After starting off the week with Filozes – Portuguese Donuts I made for #SundaySupper, I couldn’t help but start to crave some of my other Portuguese faves….like Alcatra.
Alcatra is a pot roast that’s traditionally cooked in large clay pots that resemble those that you might find in your garden. I’m fresh out of a clay pot like that, so I pulled out my trusty slow cooker. The roast cooks for many hours (8 in my case) and is so incredibly tender that it’s almost like butter. The spices and wine are what make this dish full of flavor and goodness. Oh and bacon. Everything is better with Bacon.
In my lifetime, I have eaten this dish many a time. Most often at the Portuguese Festa, or Holy Ghost Festival as some call it. The story goes like this:
The original Holy Ghost Feast was held during the reign of Elizabeth (Isabel) of Portugal, who lived from 1271 to 1336. She was known as a peacemaker and as “The Holy Queen” who was devoted to the Holy Spirit. She built a church dedicated to the name of the Holy Spirit in Lisbon and often demonstrated her devotion to her people and their well-being. There are many stories of the Queen’s piety and service, but the dearest to the Portuguese people of the Azores is the one explaining their devotion to Queen Elizabeth and the Holy Ghost. In the 13th century, the Azores Islands suffered from many violent earthquakes and volcanic eruptions. The most seriously hit was the Island of Pico. The people of these Azores Islands could not survive the drought, crop failures, and famine that now plagued them. They gathered together in prayer to the Holy Ghost for help. On the morning of Pentecost Sunday, there was a great rising sun, and the people of these islands saw in the sunrise a ship coming into the Port of Fayal. This ship was laden with necessities of life. The food was distributed among the people of the various islands, and they were very grateful that their prayers had been answered. When their Queen heard of this providence, she organized a solemn procession in honor of the Holy Ghost. Accompanied by her maids she carried her Crown through the streets of Lisbon to the cathedral, where she left it on the altar as an offering of thanksgiving for the favors the Holy Ghost had given her people. In addition, she began a tradition of feeding the poor at Pentecost. Each year she chose twelve people to whom she gave a new suit of clothing and personally served them a meal at her table. The people of the Azores vowed that they and their children and their children’s children would commemorate the day by giving thanks to their Queen for the sacrifice she made. Since then, many Portuguese churches have displayed replicas of her eight-sided crown in remembrance of her goodness and God’s grace. Later, in the 16th century, the church canonized this holy queen in recognition of the miracles that were attributed to her pious life.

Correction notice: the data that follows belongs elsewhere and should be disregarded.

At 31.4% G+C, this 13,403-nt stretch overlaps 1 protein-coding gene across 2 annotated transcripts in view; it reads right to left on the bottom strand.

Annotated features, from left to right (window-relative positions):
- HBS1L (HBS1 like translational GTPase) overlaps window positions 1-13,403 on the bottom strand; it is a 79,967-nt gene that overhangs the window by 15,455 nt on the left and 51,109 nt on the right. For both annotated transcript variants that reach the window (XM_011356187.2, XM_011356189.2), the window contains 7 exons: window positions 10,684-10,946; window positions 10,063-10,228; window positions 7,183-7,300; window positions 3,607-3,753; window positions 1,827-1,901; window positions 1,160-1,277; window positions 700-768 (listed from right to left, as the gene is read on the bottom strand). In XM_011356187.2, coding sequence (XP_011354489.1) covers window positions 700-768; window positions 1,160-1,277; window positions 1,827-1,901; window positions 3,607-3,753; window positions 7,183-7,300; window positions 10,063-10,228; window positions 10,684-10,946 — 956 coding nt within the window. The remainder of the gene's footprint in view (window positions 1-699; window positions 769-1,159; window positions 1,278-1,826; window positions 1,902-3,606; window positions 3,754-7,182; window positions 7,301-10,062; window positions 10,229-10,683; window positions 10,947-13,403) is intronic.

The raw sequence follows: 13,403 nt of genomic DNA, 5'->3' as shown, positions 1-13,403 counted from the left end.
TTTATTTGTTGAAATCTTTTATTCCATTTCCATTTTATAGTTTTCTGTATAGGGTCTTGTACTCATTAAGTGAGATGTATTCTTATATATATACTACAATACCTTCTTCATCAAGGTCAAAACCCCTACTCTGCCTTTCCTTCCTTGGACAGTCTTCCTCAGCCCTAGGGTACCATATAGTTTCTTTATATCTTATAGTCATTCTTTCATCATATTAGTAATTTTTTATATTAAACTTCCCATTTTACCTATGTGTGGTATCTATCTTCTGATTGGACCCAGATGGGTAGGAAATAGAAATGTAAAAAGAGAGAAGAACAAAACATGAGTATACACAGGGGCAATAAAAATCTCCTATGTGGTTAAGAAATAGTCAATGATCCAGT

My Grandmother is currently the oldest living Queen for her area of California and walks the parade each year. Both my daughter and I have walked with her in parades past as young girls. It’s a pretty great tradition….and at the end of the parade route are long tables loaded with Alcatra, Sopas (cabbage and french bread soup) and lots of Portuguese Sweet Bread.
Should we go bust out some Alcatra now? I’m hungry just typing!